Games are fun! They are competitive and engaging and provide a safe environment to take a risk without the fear of getting an answer wrong

These three games involving transition metals provide a great opportunity to develop understanding, vocabulary and thinking skills. Familiarise learners with keywords for the transition metals topic by exploring definitions in a variety of ways: writing questions, using key terminology in different sentences and avoiding ‘taboo words’. Use this resource alongside the Education in Chemistry article Catalyst for change, when teaching about transition metals as catalysts.

Download the games

The instructions for all three games, plus game cards, are available as MS Word or pdf.

Use the Transition metal taboo PowerPoint to involve the whole class.


Game 1: Jeopardy on transition metals

This game is inspired by the American television gameshow, Jeopardy!

Game instructions

Print out or display the table of keywords in the instructions. For each keyword or phrase in the table, learners need to make up a question that will give that word or phrase as the answer.


The keywords and phrases included in this game are:

  • coloured compound
  • H2O ligand
  • variable oxidation state
  • coordination number 6
  • complex ion
  • reduce the activation energy
  • catalyst
  • d sub-shell
  • homogenous
  • zinc

Game 2: Words in the bag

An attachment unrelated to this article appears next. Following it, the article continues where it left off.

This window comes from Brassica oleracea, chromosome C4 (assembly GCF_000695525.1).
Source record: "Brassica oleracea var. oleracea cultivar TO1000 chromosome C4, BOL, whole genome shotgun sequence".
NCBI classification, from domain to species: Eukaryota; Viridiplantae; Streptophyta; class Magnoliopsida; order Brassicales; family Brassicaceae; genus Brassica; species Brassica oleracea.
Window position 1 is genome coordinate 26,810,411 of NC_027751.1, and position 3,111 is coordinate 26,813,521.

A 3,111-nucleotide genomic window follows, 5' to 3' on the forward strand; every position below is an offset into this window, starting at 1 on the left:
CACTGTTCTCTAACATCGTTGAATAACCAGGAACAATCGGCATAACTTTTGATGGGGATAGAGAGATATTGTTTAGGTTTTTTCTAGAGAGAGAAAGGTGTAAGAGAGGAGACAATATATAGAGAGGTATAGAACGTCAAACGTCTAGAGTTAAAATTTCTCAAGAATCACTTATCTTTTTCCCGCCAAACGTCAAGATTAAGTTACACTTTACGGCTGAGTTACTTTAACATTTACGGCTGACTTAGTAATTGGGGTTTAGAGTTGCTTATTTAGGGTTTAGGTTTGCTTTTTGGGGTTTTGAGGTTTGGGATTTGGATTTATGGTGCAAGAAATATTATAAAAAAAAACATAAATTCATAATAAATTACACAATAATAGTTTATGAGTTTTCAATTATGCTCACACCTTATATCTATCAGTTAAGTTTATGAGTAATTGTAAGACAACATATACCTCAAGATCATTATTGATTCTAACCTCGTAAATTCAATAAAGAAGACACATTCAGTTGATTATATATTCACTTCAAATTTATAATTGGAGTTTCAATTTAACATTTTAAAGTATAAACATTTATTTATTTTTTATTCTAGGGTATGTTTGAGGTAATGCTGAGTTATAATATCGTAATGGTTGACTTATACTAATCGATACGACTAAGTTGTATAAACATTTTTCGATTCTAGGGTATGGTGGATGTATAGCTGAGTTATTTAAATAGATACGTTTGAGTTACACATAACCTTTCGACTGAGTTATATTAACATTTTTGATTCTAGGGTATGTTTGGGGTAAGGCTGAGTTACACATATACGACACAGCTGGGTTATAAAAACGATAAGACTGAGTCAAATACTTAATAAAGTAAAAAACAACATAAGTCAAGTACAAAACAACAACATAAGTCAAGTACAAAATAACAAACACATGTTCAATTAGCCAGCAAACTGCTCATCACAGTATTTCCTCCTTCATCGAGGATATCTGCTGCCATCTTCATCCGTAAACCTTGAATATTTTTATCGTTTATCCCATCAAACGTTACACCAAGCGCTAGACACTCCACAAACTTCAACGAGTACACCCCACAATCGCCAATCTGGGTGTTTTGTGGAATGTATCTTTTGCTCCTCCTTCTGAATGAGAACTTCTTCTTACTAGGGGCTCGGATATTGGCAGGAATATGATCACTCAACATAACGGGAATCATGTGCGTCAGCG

This game is inspired by the board game Articulate!

You will need

  • a set of keywords (print out page 4 of the instructions)
  • a bag or envelope (one per team)

Cut out each of the words separately. The words could be printed on card or laminated to ensure that they can be used multiple times. Place the words in the bag or envelope.

Game instructions

This is a team game. It works best when teams have a minimum of three players. The aim of the game is to correctly describe as many words as possible in the shortest amount of time. Each team needs their own bag of words. The words are differentiated by colour with the easiest words in blue, the hardest in purple and the rest in orange. Remove the more difficult words to scaffold the task according to ability or progression through the course.

One player on each team is the ‘describer’, the other team members are the ‘guessers’. The describer pulls a keyword from the bag, ensuring that the guessers cannot see the printed word. The describer must use chemistry definitions to describe the word to their team. They must not use charades (actions) or ‘sounds like’ clues in their descriptions. The guessers can have as many tries at guessing as they need for each word. Once the correct word has been guessed, the describer may pull another word from the bag.


The game can be played with one describer for the whole bag, or with the role of describer passing to another team member after each word.

Introduce a competitive element either against the clock or against other teams. The winners are the team who can guess the most words correctly in 45 seconds or the first team to complete the whole bag of words.

Follow-up activities

Extension 1